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Eve of St. John print

Peter Hurd

About The Eve of St. John print

The story behind this reproductive print is as follows:

Dorotea Herrera, daughter of the foreman at Hurd's New Mexico Ranch, is portrayed, holding a candle with the mountains and a ranch scene in the background.  The sun has just set.  

Supposedly fire is the most fundamental elements associated with the Saint John's Eve celebration.  

Hurd created the painting Eve of Saint John in 1960.  It currently resides at the San Diego Museum of Art.

BuyAffordableArt.com Price $300.00

Gallery Price $475.00

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Description

The story behind this reproductive print is as follows:

Dorotea Herrera, daughter of the foreman at Hurd's New Mexico Ranch, is portrayed, holding a candle with the mountains and a ranch scene in the background.  The sun has just set.  

Supposedly fire is the most fundamental elements associated with the Saint John's Eve celebration.  

Hurd created the painting Eve of Saint John in 1960.  It currently resides at the San Diego Museum of Art.

About the Artist Peter Hurd was born in 1904 and raised in Roswell, New Mexico. He received a senatorial appointment to West Point, where he struggled with the personal decision whether to pursue a career as a military officer or as a painter. Ultimately, he left the Military Academy to study art at the Pennsylvania Academy of the Fine Arts, as well as under the tutelage of renowned illustrator and painter, N.C. Wyeth.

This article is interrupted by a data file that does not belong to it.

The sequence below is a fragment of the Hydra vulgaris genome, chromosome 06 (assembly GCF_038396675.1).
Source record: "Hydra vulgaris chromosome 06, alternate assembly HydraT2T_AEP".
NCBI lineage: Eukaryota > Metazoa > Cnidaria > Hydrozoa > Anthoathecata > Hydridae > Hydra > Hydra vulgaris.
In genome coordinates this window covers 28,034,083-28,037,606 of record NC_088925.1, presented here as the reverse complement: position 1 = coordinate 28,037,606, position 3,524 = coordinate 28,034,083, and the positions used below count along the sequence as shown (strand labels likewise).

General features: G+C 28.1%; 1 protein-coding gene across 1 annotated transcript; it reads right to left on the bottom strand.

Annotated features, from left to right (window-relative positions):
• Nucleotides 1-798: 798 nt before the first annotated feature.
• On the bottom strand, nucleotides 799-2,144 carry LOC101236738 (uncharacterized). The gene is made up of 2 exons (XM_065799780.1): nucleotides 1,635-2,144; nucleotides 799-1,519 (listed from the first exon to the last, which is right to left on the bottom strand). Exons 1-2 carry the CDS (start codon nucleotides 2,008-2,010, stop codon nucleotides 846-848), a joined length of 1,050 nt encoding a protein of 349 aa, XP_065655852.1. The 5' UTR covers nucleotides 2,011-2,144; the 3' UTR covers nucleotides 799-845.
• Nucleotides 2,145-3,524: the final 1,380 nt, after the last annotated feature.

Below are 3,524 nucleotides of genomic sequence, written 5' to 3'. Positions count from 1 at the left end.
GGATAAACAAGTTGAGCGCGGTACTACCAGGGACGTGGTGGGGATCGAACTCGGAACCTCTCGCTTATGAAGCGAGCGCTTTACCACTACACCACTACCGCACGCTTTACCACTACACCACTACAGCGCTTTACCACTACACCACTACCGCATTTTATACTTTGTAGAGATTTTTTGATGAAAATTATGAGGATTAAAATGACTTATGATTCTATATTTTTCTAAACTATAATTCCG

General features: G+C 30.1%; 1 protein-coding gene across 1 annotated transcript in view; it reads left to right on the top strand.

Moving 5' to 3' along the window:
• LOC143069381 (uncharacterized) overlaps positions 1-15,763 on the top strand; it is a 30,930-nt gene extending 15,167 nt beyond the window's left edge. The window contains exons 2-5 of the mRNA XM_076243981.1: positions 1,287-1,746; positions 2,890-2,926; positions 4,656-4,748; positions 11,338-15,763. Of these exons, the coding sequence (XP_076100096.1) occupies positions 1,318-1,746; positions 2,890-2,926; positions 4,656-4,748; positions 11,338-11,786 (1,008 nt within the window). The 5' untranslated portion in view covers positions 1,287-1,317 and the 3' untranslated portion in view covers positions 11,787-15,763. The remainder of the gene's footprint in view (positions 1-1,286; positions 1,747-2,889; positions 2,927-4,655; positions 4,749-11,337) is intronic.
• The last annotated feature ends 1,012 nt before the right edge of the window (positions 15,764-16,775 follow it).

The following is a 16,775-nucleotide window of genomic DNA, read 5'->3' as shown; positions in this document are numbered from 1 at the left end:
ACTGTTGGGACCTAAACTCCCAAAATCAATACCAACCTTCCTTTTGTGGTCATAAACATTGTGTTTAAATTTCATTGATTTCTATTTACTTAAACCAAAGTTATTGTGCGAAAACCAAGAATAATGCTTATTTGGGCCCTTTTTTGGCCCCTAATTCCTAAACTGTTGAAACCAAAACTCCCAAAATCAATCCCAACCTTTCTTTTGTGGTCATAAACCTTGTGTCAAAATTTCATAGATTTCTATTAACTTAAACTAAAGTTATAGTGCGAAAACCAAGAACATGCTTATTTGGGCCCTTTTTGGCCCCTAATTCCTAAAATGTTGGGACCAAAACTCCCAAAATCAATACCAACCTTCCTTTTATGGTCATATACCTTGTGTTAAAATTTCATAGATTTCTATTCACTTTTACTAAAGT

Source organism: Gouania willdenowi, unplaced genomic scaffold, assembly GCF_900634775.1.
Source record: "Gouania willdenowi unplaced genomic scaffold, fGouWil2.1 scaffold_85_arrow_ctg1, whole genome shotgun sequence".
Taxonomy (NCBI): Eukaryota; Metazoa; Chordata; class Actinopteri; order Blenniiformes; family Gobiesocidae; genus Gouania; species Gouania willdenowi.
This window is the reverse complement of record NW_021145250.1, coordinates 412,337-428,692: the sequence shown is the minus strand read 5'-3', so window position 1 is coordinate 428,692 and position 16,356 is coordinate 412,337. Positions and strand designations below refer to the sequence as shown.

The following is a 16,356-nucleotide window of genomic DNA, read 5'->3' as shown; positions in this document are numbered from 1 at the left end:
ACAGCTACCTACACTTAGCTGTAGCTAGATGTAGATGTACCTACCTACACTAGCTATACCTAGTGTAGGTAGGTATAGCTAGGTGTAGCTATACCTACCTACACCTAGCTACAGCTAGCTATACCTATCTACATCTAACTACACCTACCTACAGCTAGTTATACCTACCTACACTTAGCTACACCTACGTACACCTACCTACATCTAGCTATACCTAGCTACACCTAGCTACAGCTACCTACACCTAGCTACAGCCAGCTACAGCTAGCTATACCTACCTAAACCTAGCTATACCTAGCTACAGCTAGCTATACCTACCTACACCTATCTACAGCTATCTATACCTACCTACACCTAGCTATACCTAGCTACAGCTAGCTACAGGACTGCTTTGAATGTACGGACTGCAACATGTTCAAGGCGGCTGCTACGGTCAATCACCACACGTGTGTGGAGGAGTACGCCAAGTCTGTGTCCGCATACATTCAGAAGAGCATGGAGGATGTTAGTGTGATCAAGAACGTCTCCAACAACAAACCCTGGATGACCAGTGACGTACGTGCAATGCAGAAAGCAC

In 1929, Hurd married Wyeth's daughter, Henriette, a painter and the sister of Andrew Wyeth.After a decade in the East, Hurd longed to return to New Mexico. He took his wife and two small children and settled in San Patricio, New Mexico. He drew inspiration from the landscape of New Mexico and it was here that he developed his true artistic style. 

During World War II (1942-45), Peter Hurd worked as a war correspondent for Life magazine. Stationed with the Eighth Air Force in England, he found his training at West Point to be a valuable asset. Well known for his realistic paintings of Western scenes and for his illustrations, Hurd was best known for his use of egg tempera. He introduced the medium to his brother-in-law, Andrew Wyeth and eventually, to N.C. Wyeth and John W. McCoy. Hurd was also a muralist and did many lithographs. He turned to watercolors in 1960 and became a member of the American Watercolor Society. 

He was commissioned to create mural paintings for post offices and other public buildings in New Mexico and Texas. The artist also received a commission to paint the official portrait of President Lyndon Johnson. He received much media attention when the President rejected the portrait, which now hangs in the Smithsonian’s National Portrait Gallery in Washington, D.C. Hurd is represented in the major American museums, including the Metropolitan Museum of Art in New York and the Chicago Art Institute.
Medium Photographic offset lithograph on paper
Image size 13 1/2" height X 24" width
Frame Gold finished fillet, linen covered mat board, regular glass, gold finished wood molding (custom)
Frame size 23 1/2" height X 33 1/2" width
Signed "Peter Hurd" in graphite at viewer's lower right margin
Date of creation Subsequent to 1960
Condition Excellent, as appeared framed, glazed
Provenance Bo Je
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